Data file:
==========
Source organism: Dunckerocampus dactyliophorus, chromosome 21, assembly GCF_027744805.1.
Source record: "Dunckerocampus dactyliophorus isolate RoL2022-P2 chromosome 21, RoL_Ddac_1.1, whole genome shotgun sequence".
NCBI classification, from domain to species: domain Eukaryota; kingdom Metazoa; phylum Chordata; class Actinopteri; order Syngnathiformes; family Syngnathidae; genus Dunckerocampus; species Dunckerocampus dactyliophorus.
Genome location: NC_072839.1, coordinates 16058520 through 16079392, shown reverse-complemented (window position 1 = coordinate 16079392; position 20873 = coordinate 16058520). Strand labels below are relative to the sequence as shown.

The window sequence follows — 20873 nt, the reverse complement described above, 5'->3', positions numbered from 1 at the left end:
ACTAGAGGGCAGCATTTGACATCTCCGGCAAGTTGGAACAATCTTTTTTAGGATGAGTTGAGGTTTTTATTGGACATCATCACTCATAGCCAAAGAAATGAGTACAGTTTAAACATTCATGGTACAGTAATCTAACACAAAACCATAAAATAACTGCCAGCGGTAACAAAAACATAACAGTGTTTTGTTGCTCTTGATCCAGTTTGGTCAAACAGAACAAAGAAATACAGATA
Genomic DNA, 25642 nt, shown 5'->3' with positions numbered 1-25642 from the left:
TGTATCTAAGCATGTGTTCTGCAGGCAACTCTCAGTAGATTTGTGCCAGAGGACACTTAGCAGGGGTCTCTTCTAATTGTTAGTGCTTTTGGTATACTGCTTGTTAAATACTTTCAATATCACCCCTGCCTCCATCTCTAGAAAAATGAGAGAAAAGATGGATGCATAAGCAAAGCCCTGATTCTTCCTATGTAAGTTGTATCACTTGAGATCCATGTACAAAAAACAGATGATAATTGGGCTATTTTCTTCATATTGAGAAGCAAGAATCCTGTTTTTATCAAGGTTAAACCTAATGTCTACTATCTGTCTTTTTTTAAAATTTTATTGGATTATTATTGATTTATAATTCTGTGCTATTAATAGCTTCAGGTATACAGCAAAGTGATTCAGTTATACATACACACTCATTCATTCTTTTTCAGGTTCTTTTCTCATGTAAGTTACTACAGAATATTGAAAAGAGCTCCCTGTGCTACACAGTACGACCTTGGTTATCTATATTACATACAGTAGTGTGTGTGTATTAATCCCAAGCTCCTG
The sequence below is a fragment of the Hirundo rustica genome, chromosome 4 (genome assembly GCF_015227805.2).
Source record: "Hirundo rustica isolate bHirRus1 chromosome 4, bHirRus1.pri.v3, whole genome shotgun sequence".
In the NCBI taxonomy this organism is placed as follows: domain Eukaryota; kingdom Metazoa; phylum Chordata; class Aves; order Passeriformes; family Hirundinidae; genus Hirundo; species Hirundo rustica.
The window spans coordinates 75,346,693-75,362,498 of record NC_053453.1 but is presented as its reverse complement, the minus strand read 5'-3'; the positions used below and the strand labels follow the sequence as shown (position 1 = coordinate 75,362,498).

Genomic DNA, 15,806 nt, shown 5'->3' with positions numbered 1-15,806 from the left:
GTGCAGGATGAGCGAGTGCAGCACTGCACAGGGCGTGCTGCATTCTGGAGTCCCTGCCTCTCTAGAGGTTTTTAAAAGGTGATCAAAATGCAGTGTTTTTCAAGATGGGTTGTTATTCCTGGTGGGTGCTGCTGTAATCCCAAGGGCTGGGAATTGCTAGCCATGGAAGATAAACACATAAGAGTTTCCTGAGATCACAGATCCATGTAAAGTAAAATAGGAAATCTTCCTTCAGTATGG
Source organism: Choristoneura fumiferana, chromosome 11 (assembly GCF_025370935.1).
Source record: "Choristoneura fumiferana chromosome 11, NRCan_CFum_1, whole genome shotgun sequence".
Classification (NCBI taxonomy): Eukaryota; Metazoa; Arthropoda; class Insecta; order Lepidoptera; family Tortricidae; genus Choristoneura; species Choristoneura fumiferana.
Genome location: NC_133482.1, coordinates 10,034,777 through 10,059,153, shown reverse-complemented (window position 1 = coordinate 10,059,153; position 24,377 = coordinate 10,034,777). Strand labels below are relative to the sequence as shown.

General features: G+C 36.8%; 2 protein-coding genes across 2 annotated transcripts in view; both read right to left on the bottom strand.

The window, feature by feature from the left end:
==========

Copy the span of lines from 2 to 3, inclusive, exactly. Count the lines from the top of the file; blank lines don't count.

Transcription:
Source record: "Dunckerocampus dactyliophorus isolate RoL2022-P2 chromosome 21, RoL_Ddac_1.1, whole genome shotgun sequence".
NCBI classification, from domain to species: domain Eukaryota; kingdom Metazoa; phylum Chordata; class Actinopteri; order Syngnathiformes; family Syngnathidae; genus Dunckerocampus; species Dunckerocampus dactyliophorus.